Sunday, July 30, 2006

Joe West
Joe West used to need pencil and paper
to remember his grudges.

Four umpires were suspended on Saturday, July 29, 2006 for the use of drugs that treat Attention Deficit Disorder (ADD) and Attention Deficit/Hyperactivity Disorder (ADHD), including Ritalin and Adderall. The fifth umpire, Joe West, was suspended for the use of anabolic steroids.

Commissioner Bud Selig was not available for comment. Months earlier, Selig launched an investigation into West trying to incriminate him for possession and distribution of steroids. The suspicion started after West's antagonization of players and managers became commonplace. Nick Leyva, manager of the 1990 Phillies recalled when West slammed pitcher Dennis Cook to the ground at Veterans Stadium. "I knew it was 'roid rage. Normal people just don't do that. Funny -- his head seemed a little bigger, too."

The other umpires suspended were Jerry Crawford, Bruce Froemming, Dana DeMuth, and John Hirschbeck for the use of Ritalin, Adderall, some substances with caffeine, as well as energy beverages such as Red Bull. The impetus on those substances is that they enhance the umpires' attention spans unnaturally, thus changing the outcome of the game. Batters have complained that the enhanced attention spans have yielded a higher percentage of strikes.

Albert Pujols has gone on record saying that one of his homeruns, which hooked around the left field foul pole, would have been called fair by an umpire not under the influence.

Albert Pujols
Albert Pujols may have been slighted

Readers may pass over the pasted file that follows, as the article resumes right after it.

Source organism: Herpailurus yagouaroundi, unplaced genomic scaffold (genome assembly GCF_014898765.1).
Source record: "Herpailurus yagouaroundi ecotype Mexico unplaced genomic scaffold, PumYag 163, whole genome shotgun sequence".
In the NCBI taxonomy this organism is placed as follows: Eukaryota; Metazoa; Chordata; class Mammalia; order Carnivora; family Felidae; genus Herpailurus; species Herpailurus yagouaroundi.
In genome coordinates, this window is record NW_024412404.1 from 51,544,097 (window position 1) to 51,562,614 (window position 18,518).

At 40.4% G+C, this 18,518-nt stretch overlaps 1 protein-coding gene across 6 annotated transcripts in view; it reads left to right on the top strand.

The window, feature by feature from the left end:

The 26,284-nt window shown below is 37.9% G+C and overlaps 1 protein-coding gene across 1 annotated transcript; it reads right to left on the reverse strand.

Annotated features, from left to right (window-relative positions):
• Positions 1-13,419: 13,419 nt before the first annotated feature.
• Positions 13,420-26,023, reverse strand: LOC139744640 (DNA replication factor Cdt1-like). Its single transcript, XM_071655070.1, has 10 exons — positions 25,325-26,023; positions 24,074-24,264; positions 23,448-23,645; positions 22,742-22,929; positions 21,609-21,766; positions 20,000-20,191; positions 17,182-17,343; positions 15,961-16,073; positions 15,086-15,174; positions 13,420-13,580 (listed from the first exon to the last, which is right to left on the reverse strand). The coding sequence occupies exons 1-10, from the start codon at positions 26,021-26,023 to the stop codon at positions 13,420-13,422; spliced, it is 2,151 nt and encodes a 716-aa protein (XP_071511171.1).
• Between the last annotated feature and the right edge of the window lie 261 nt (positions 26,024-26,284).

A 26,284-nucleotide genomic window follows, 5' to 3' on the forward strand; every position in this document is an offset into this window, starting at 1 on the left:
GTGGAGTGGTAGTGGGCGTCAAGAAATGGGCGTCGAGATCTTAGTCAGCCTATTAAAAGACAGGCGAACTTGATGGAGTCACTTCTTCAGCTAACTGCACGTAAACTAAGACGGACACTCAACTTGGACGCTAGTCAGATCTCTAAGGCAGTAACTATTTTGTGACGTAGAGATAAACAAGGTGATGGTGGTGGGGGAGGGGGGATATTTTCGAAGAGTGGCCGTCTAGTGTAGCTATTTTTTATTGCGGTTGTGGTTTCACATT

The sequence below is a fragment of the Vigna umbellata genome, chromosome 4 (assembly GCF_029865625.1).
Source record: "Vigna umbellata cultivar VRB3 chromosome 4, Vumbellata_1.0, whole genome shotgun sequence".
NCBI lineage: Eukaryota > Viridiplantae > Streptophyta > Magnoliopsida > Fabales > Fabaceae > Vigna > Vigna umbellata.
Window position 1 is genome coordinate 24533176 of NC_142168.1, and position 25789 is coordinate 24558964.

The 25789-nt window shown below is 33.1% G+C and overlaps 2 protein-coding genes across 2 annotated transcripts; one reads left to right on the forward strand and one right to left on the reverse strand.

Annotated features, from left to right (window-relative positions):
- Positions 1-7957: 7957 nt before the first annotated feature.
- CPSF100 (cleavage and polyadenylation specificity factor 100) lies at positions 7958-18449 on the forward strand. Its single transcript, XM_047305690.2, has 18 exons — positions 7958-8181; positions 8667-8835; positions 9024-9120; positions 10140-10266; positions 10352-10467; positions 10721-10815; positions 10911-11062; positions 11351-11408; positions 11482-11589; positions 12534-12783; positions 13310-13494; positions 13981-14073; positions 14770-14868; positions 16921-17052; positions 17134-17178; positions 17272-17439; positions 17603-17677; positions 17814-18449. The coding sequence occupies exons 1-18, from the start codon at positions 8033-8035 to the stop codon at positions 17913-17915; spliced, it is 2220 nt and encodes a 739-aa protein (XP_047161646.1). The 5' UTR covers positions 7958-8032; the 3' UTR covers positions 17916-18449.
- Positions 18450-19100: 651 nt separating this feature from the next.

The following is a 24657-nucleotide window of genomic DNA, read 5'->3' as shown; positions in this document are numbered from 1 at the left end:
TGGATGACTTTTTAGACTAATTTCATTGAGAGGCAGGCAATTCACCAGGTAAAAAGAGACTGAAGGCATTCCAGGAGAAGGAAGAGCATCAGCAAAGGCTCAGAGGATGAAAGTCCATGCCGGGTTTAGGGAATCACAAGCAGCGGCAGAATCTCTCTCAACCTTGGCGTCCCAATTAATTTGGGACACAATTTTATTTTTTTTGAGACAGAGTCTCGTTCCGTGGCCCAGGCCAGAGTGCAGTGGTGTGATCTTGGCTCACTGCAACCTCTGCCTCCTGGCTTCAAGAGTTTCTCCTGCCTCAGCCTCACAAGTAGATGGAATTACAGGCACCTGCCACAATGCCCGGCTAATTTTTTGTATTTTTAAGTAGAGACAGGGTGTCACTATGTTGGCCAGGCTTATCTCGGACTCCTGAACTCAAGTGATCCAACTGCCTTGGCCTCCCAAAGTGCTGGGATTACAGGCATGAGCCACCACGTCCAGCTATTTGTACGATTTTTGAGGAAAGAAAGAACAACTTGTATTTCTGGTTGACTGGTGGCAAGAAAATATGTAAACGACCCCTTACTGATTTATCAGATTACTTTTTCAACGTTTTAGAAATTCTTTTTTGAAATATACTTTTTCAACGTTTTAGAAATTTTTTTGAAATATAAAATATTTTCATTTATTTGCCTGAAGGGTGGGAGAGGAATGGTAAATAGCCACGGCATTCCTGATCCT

by a cheating umpire.

Closer Billy Wagner said in an epithet-laden rant that the strike zone is the same in the ninth inning that it was in the first inning. "The strike zone is usually bigger when I come in," he said. "Umpires get tired, hungry, queasy, bored, overheated, you name it. It just doesn't happen anymore. These guys are so focused."

A growing concern with the manifestation of the drug usage is an umpire's bias against a player or manager. Former Mariners and Devil Rays manager and current FOX broadcaster Lou Piniella said, "You spit in a guy's face and drop the f-bomb now, he'll remember it in September even if it happened in April. He's not going to send any borderline calls your way."

The penalty for a first-time offense for umpires is only a ten-game suspension. For second-timers, a fifty-game suspension is in order, and third-time offenders are hooked for one hundred games. Critics of Commissioner Selig are calling for stricter penalties but Selig has balked at taking any action.

"The smaller strike zones of these natural umpires are the cause for the increase in power. If Babe Ruth had an umpire behind him under the effects of Adderall, there's no way he hits 714 homeruns," Selig barked.

All five of the suspended umpires were unavailable for comment.